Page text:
Where do we go if we don't know where we stand?


  • August 30, 2015
  • /   Shannon Nickinson
  • /   education

Amy Philley teaches students about planets and the solar system in her VPK class at the Gonzalez United Methodist Child Enrichment Center in Cantonment, Fl. Wednesday, April 29, 2015. (Michael Spooneybarger/ Pensacola Today)

The Studer Community Institute’s metro dashboard aims to be a roadmap to help build citizen-powered change, to make Pensacola a more vibrant community for all of her citizens.

That’s not a recipe Pensacola always has gotten right.

If we expect to build a community that brims with entrepreneurial spirit, values education, and grows middle-class jobs, we have to.

We must create a better educated workforce of people with the skills to draw new companies in and help existing businesses expand, adding jobs that pay better wages.

That matters because as the Institute’s senior fellow Rick Harper says: One of the best investments a community can make in economic development is to making sure our 5-year-olds show up to kindergarten ready and eager to learn.

And 81 percent of Santa Rosa County 5-year-olds in 2014 were kindergarten ready — well above the state average of 71 percent.

That’s something the metro dashboard tells us we should celebrate.

But in Escambia County, only 66.2 percent of children were kindergarten ready, five points below the state average.

That’s something the dashboard tells us we need to work on.

And why is that important?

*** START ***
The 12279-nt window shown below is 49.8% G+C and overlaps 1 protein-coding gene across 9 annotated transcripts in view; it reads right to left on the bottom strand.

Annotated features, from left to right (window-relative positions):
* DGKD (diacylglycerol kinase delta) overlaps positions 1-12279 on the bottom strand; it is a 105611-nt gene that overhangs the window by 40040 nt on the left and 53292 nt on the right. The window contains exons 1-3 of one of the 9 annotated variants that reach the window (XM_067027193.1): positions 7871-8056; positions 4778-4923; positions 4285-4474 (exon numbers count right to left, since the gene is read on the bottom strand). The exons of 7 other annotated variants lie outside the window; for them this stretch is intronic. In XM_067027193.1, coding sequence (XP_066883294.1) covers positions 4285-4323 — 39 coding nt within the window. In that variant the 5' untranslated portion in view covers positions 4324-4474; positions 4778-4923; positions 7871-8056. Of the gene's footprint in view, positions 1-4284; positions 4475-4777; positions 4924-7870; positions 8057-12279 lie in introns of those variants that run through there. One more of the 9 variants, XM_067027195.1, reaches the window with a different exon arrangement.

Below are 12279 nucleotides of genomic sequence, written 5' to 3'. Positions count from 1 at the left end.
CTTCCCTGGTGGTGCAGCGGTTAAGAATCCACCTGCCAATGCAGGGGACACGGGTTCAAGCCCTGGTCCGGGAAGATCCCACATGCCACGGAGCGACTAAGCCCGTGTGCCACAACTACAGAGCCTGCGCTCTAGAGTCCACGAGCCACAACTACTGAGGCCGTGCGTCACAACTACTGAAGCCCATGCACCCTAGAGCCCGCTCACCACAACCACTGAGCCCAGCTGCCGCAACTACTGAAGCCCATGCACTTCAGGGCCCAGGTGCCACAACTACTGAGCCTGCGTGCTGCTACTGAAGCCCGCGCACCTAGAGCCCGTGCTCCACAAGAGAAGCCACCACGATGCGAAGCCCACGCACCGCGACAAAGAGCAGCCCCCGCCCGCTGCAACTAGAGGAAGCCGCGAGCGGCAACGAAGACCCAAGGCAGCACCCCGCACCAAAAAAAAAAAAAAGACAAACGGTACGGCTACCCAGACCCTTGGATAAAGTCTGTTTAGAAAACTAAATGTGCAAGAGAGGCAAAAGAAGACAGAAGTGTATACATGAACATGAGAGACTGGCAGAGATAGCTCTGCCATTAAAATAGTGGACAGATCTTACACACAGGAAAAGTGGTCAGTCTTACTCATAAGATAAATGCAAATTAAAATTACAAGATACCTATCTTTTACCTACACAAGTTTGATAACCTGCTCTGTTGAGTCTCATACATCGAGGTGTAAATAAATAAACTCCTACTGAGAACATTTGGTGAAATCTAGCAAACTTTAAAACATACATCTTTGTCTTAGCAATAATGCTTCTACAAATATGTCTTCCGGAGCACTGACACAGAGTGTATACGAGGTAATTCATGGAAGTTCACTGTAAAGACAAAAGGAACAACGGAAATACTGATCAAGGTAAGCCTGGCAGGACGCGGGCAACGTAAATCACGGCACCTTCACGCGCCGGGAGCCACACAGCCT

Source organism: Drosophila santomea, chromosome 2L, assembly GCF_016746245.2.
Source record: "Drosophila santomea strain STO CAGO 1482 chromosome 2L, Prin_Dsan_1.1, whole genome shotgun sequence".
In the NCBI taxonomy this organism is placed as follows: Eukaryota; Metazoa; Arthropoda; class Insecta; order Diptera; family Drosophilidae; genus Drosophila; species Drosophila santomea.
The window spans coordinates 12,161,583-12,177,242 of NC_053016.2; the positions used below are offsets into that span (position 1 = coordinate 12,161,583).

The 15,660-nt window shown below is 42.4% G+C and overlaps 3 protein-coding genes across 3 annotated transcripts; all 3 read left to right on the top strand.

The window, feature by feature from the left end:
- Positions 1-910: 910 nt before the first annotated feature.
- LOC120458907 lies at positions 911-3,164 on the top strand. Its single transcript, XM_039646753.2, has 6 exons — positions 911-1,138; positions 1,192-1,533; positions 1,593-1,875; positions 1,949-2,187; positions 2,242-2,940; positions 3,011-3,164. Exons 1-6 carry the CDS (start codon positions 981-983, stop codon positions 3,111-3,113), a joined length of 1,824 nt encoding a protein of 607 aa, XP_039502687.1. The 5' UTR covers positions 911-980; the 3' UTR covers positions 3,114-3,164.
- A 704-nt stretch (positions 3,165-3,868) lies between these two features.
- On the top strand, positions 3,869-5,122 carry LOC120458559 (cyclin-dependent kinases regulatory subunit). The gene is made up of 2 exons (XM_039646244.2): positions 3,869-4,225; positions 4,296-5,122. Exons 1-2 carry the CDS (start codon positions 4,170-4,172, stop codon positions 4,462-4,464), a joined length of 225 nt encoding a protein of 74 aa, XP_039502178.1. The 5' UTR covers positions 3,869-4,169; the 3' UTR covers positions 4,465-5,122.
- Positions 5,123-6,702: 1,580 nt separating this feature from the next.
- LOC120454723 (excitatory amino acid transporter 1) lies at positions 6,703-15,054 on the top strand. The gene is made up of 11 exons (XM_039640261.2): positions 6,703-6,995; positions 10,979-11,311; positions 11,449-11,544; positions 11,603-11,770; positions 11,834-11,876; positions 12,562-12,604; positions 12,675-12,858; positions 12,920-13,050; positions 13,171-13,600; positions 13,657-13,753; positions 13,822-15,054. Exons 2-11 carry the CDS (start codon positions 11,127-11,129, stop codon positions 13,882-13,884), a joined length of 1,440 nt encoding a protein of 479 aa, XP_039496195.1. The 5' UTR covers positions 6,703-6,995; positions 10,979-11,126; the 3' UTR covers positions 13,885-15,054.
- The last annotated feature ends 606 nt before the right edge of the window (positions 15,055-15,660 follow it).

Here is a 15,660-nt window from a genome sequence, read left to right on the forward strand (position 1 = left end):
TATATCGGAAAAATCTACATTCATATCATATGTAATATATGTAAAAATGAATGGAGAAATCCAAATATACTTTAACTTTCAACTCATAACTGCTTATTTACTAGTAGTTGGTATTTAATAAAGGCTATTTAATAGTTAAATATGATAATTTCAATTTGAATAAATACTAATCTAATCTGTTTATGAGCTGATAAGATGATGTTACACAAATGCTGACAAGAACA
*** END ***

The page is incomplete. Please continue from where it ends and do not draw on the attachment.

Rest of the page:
Because that’s our community’s future — slipping away one 5-year-old at a time.

It matters because the gap that exists between the counties in kindergarten is the same gap that remains by the time high school graduation rolls around.

In Escambia, 66.1 percent of high schoolers graduate; in Santa Rosa 82.8 percent do.

That’s our workforce — being diminished with each student who doesn’t get a diploma.

It matters because people like 32-year-old Chastity Loveless have to hold their breath when they put their bills in one pile and their checkbook balance in another.

Before Loveless moved into a Habitat for Humanity house with her three children, they were living in a three-bedroom apartment that cost $850 a month. Utilities were another $200.

"Some months it took all of my paycheck just to make rent," she said.

Because per capita income in the Pensacola area – an inflation-adjusted measure of the average person’s buying power — was $38,165, more than $4,400 below the state average.

That’s our economy — shining less brightly than the rest of the Sunshine State.

It matters because the estimate is that half of the 305,000 people in Escambia County don’t have health insurance.

Yet 60 percent of our population is overweight or obese — and at higher risk for a host of medical problems that will shorten their lives, diminish their productivity and drain financial and health care resources for business and individuals throughout this community.

That’s our health and productivity — being drained in part by things we do to ourselves.

But that is the conversation we too often fail to have.

We could be talking about how to improve the college graduation rate, because research shows that communities with a higher percentage of residents with bachelor’s degrees or higher have higher average wages.

According to the American Community Survey, only about 15 percent of Escambia County residents have a bachelor’s degree, and 15.8 percent of Santa Rosans have one. Both counties lag behind the state average of 17.1 percent.

That’s our intellectual capital — being frittered away.

But that is not the conversation we have.

And if those aren’t the questions we ask of our elected officials, of our business and education leaders — of ourselves — aren’t we just talking to pass the time?

If we aren’t applying the lessons of success stories — inside this community and out — to the challenges of poverty, government accountability, low wages, poor educational attainment and poor health and public safety, aren’t we just paying lip service to progress?

If we want to build on the progress the Pensacola Metro area has seen in the last 10 years, we can do better.